You may not consider violence as something that’s hidden. After all, we hear about it on the news nearly every day. But the reality is that there is a huge, systemic issue in the developing world that isn’t talked about. When we discuss issues and progress in the developing (formerly called ‘third world’) we usually talk about clean water, education, malnutrition, malaria, HIV/AIDS and other physical and health issues. But usually we don’t talk about violence. We don’t talk about the law enforcement systems that aid and assist child sex traffickers. We don’t talk about the justice system in parts of the world where a wealthy person can literally get away with murder by paying an attorney to steal evidence. We don’t talk about law enforcement and legal systems that operate solely on bribes. We just don’t discuss it. Gross human rights abuses are being committed every day and we are not talking about it. To a certain extent I can understand why. It’s pretty hopeless to think about such huge issues. I’m just one person, what can I do?

book-detailBut this is a plague of violence that is set to obliterate everything in its path. And Gary Haugen, the founder and president of the International Justice Mission, wants us to stop this plague. His new book, The Locust Effect, is a powerful tool and resource to get this essential conversation started. His argument is that we “can’t end poverty without ending violence” and after reading his book I definitely agree. He tells us tragic stories of people in the developing world who have been severely victimized and traumatized. Then he goes through and explains what is going on in the systems that are causing these grave injustices. And finally, he gives us hope by sharing stories of his colleagues and many others who are combating this plague and winning battles.

It’s easy to remain disconnected from huge social issues like this one. I know sometimes I feel so small and insignificant in this huge world- I think that there’s no way I can do something to make an impact on a problem of this magnitude. But that’s not true! We can all play a part in fighting for justice for the oppressed. We can all begin to have new conversations about poverty that include this concept of violence against the poor. And if you are a follower of Jesus like me, then this is your responsibility. All of us have different roles, but we are all called to seek justice.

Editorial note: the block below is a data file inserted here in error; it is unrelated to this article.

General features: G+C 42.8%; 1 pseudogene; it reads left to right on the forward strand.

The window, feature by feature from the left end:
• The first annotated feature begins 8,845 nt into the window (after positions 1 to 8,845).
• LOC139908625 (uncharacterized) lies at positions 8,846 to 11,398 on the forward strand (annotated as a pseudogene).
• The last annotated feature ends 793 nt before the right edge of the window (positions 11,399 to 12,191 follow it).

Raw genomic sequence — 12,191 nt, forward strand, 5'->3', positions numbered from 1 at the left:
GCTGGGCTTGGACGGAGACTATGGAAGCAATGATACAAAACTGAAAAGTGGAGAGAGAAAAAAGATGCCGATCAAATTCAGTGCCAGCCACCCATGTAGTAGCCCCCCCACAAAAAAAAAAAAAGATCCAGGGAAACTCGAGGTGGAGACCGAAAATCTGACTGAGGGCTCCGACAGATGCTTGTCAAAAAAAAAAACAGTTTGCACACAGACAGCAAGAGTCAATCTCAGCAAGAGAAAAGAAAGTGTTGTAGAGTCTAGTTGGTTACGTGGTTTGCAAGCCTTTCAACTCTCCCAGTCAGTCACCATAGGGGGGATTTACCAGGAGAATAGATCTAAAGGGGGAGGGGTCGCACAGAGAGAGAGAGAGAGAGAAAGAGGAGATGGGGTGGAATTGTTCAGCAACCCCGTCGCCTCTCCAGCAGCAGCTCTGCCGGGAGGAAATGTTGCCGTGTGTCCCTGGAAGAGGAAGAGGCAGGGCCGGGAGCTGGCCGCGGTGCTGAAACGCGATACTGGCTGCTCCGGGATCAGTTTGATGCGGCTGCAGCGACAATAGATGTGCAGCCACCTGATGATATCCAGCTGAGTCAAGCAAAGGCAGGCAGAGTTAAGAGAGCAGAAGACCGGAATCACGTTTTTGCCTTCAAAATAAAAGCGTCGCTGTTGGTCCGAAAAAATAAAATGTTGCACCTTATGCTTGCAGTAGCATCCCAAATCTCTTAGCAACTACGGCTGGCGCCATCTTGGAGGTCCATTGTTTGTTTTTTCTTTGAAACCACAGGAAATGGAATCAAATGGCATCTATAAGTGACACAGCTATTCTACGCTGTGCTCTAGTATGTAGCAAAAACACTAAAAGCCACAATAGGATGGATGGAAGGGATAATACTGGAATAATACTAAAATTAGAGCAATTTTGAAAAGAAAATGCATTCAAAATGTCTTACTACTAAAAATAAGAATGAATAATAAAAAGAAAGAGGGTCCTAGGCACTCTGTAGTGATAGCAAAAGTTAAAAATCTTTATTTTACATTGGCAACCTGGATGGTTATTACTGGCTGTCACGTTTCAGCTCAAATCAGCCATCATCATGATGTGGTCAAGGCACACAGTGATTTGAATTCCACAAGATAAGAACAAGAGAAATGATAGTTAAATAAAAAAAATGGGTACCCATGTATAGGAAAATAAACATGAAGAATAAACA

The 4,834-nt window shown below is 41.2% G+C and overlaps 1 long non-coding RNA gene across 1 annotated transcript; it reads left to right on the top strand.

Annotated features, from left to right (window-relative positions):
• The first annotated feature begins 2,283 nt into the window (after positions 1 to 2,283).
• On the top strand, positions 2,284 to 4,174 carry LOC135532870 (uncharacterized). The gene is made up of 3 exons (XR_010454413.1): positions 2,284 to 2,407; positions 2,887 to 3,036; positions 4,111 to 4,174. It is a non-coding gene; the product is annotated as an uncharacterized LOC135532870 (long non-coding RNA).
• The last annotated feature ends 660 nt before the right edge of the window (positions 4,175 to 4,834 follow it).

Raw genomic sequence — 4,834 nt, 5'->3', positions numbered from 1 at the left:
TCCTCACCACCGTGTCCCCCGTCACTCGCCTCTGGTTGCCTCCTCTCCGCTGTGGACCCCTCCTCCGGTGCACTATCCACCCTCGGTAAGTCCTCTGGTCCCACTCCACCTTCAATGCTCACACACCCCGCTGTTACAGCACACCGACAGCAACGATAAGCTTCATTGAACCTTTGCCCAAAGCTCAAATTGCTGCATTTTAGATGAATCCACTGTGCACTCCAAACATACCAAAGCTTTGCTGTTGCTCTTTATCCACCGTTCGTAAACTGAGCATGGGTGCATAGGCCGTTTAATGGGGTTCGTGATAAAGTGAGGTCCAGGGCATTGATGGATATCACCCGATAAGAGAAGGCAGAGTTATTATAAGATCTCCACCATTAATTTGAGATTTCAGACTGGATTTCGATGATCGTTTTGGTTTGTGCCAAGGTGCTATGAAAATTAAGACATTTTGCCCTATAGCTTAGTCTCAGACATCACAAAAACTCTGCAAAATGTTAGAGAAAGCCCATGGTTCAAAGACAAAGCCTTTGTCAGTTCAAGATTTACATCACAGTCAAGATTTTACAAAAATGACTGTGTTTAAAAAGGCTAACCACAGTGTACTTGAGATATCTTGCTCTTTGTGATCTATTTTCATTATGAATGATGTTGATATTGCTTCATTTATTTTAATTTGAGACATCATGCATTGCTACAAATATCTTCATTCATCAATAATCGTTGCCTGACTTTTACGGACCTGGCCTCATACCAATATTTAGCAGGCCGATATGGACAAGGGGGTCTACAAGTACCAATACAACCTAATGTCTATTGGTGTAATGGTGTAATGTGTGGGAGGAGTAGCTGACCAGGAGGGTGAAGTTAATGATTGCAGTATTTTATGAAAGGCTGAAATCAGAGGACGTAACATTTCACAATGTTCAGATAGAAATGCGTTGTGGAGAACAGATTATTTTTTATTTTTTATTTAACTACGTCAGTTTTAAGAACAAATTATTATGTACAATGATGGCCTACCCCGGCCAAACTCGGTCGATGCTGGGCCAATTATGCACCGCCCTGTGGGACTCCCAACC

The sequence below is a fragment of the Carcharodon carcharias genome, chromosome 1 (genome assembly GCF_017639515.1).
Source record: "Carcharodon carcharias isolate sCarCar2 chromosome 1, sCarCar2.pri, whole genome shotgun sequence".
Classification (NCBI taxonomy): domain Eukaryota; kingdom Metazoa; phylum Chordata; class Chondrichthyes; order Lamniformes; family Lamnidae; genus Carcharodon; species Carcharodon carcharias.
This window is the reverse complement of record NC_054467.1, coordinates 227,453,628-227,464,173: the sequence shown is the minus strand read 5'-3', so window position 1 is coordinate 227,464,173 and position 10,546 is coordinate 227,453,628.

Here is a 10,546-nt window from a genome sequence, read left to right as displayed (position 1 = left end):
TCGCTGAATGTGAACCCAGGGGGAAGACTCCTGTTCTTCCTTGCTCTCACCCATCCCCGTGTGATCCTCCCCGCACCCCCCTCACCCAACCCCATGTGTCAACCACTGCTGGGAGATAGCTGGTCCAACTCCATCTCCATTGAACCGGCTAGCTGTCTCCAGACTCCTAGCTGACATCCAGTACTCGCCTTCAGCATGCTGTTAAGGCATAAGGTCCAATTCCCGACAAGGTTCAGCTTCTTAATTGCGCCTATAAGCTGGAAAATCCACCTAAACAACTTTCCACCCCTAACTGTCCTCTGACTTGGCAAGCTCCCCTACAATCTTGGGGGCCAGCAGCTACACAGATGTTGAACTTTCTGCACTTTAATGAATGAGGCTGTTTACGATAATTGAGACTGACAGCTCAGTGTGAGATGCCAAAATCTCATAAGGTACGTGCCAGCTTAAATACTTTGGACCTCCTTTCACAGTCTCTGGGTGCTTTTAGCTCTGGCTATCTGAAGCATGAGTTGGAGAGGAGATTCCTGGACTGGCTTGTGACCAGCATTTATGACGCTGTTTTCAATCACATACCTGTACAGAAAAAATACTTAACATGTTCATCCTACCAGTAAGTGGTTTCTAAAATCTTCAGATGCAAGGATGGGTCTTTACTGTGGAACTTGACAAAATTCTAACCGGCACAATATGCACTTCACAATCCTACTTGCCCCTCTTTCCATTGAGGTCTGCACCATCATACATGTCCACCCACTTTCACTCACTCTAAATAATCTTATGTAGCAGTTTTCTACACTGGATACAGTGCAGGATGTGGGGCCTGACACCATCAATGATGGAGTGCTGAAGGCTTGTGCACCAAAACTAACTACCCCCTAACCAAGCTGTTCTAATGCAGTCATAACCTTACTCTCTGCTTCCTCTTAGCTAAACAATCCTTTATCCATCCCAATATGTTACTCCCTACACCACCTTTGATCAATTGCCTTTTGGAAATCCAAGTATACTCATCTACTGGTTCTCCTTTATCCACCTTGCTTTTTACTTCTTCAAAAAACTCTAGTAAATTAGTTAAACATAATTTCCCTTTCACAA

“The righteous care about justice for the poor, but the wicked have no such concern”. -Proverbs 29:7

“Learn to do right! Seek justice, encourage the oppressed. Defend the cause of the fatherless, plead the case of the widow”. – Isaiah 1:17

“Woe to you Pharisees, because you give God a tenth of your mint, rue and all other kinds of garden herbs, but you neglect justice and the love of God. You should have practiced the latter without leaving the former undone.” – Luke 11:42

It’s clear and convicting. We can’t sit around any more. There are grave injustices in our world and you and I have the ability to address 150300_10101034241733303_626411828_nthem. It seems daunting or even impossible, but it’s not. Awareness is the first step. And I’d like to help you with that first step.

I’m giving away one copy of “The Locust Effect” to one reader. I’ll draw the winning name on Saturday, February 8th and will ship your book to you the next week. But if you just can’t wait until then, you can find the book at your local bookstores or online. Check out for more details.

Even if you don’t win the copy, you can still make an impact on fighting this plague by purchasing the Locust Effect. For every bookpurchased this week (through Sunday the 9th) $20 dollars will be donated to the International Justice Mission, up to $40,000. All of the royalties from book sales will also go to IJM. Your purchase of the book makes an impact against this issue, which is a great starting point!

So how do you win a copy of this amazing book? 

Take action! Share in the comments what comes to mind when you hear the word ‘justice’. Tweet this post or share it on Facebook to spread the word. Let me know in the comments section what you did. Each ‘action step’ will get you one entry to win.

A Million Steps Away

Parumsheela and me. Mumbai, India

Parumsheela and me. Mumbai, India